Many fruits and veggies can be made the same way as kraut- carrots, lemons, etc. There are some recipes out there as well for other fermented dishes, such as salsa.

 

I'll keep posting more info as it is requested or as I have time. Hopefully this is a good start for Mother.

Edited by ArmyOfFive4God

Share this post


Link to post
Share on other sites

Thanks AO54G. It is a great start. :D

 

I have severe yeast (bakers and brewers) allergies and an intolerance to some cheese cultures as well. I have been reluctant to try some of these cultures. I'd like to find some info on their allergen potential and cross reactivity to other products if possible. Have you run across anything like that in your reading. I haven't so far and I've been looking and reading for about a year.

 

I also have IC Interstitial cystitis ( http://www.ichelp.org/ if anyone is interested in what that is) and carbonated drinks are one big no no because of bladder irritation. Vinegar, acids, and etc are all problematic with this and am interested in the acidic levels of these products. It is usually the acid that preserves them.

 

Any ideas?

 

:bighug2:

Share this post


Link to post
Share on other sites

Mother,

A couple of ideas come to mind. One is Harsch Crocks. They have a water seal style of fermenting. They have recipes.

The next part; the types and percentages of acid vrs the probiotics available in fermented food is best found in a good macrobiotic cookbook.

Try the Healing with Whole Foods book by Paul Pitchford. Sub title is Oriental Traditions and Modern Nutrition. Published by North Atlantic Books, Berkley, Ca.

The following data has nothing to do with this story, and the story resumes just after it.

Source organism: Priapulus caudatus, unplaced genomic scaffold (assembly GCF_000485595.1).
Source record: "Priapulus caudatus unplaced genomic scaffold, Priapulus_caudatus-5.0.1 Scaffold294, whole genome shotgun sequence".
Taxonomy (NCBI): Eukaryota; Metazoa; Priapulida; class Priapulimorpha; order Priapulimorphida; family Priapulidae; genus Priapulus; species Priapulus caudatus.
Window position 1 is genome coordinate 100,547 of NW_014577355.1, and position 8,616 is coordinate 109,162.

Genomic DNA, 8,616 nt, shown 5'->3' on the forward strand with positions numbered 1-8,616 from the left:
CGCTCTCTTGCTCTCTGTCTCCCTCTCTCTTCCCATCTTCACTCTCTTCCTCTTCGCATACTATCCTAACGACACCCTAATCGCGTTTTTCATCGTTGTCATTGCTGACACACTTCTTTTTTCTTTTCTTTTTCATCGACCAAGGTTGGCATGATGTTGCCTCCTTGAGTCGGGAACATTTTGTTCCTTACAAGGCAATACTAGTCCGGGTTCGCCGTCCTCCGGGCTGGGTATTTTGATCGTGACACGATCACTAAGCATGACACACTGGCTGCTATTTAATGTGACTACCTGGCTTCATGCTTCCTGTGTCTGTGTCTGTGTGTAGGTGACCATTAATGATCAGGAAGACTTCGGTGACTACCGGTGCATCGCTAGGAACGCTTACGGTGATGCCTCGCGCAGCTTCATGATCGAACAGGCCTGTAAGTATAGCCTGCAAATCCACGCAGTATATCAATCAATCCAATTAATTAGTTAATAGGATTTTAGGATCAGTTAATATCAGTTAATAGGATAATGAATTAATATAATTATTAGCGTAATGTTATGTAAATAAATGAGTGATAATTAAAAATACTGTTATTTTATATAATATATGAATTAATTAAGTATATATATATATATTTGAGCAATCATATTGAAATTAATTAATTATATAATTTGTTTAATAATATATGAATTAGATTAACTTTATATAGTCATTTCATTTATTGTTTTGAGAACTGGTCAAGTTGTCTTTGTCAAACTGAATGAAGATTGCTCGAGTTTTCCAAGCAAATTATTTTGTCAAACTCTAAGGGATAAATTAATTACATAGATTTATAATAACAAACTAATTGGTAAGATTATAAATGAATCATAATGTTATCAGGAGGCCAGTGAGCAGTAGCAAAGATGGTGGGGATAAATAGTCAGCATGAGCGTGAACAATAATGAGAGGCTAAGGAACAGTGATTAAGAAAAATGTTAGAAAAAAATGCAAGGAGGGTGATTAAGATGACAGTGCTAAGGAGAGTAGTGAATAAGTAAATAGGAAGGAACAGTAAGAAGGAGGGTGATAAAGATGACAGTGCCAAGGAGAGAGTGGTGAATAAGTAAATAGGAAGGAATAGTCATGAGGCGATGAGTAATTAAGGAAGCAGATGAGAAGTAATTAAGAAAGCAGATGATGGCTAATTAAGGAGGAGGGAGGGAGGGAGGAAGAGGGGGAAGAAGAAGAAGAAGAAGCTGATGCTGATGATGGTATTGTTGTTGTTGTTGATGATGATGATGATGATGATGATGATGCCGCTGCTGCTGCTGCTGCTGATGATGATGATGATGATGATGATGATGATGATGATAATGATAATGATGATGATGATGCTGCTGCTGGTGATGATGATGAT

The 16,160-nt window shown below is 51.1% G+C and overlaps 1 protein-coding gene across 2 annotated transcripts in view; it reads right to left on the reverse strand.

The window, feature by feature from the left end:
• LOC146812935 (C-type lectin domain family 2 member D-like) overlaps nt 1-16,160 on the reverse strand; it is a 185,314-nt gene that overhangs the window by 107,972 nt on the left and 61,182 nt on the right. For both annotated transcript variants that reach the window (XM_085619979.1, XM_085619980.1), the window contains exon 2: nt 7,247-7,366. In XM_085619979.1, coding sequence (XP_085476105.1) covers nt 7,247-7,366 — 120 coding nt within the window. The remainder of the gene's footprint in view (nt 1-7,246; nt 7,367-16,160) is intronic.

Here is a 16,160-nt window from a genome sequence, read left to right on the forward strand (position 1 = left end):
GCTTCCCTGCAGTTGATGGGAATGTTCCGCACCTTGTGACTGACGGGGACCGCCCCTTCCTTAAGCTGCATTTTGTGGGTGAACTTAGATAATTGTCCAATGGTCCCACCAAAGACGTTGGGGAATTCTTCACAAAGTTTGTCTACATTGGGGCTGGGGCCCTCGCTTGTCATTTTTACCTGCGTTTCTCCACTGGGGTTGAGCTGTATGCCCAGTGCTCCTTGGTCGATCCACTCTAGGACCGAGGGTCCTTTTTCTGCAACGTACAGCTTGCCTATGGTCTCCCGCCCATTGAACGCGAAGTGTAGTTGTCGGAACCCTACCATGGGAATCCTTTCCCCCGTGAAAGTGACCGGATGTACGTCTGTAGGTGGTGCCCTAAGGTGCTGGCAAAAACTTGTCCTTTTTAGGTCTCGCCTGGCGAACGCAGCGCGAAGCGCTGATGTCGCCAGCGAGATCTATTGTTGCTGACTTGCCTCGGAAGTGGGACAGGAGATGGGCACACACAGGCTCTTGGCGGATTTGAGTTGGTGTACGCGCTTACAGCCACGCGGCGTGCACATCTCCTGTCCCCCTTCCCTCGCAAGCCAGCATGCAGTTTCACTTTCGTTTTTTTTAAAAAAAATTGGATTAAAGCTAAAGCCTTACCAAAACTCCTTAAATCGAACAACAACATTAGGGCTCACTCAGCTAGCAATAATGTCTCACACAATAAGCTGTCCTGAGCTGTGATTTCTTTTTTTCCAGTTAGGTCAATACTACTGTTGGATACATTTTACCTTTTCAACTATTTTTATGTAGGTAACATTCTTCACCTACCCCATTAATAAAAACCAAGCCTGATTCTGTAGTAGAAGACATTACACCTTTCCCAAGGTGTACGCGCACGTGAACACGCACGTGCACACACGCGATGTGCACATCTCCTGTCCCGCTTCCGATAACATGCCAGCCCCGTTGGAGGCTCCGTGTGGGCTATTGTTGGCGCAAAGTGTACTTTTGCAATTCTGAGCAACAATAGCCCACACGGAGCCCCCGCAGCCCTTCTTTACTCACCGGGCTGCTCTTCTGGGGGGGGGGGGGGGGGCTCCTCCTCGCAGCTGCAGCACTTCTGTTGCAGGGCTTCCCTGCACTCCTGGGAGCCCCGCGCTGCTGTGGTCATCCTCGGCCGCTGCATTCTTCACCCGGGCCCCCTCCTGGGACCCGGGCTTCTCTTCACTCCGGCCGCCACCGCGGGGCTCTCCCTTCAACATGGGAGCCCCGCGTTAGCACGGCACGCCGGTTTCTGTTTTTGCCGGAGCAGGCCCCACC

It's a whoppper sized book, with a whopper price. To me it's the best thing I have found to self-help in the 'try this...it'll cure you right up'.

It is a reference of using food to cure problems. It is also extensively footnoted; so you can read the scientific papers that are presented. :)

Share this post


Link to post
Share on other sites

I just opened my last jar of fermented pickles from last summer. They are at least 10 months old and they are still crisp and tasty.

For some reason, not every batch turned out, even though I followed the recipe in Nourishing Traditions exactly for each batch. Some were slimey and had to be thrown on the compost. Others just tasted bad.

Last year was only my second year doing them, so I haven't learned enough to know why they failed. I had put off trying this last jar because I was sure it would be bad. What a treat to get to enjoy them today for lunch. I was actually going to give up on doing any this year. Now I'm re-comitted!

Share this post


Link to post
Share on other sites

Thanks Skagit. I'll look into some of my macrobiotic cook books to see if I can find something there to give me the acidic levels of various products. Otherwise I might have to see if I can find the info online or from the book you mention.